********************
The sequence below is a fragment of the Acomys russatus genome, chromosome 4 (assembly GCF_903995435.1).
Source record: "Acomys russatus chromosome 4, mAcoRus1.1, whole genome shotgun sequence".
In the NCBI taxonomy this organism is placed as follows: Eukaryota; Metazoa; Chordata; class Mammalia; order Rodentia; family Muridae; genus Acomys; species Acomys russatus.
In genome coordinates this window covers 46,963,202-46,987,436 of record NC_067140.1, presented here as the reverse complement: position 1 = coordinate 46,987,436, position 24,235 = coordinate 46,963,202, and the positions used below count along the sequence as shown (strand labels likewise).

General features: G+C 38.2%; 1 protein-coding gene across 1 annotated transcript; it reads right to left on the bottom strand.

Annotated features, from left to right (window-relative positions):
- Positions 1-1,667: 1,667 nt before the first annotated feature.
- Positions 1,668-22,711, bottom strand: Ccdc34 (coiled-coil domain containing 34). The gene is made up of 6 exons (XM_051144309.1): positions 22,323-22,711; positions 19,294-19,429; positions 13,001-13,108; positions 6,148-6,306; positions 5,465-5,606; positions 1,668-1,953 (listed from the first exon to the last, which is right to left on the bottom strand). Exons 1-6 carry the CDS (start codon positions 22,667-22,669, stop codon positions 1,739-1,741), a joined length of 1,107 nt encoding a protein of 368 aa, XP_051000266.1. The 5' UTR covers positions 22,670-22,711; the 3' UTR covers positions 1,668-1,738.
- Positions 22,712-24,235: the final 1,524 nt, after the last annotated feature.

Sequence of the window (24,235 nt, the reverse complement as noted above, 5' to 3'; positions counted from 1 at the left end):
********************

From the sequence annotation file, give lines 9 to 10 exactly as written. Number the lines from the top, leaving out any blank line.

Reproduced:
- Positions 22,712-24,235: the final 1,524 nt, after the last annotated feature.

Sequence of the window (24,235 nt, the reverse complement as noted above, 5' to 3'; positions counted from 1 at the left end):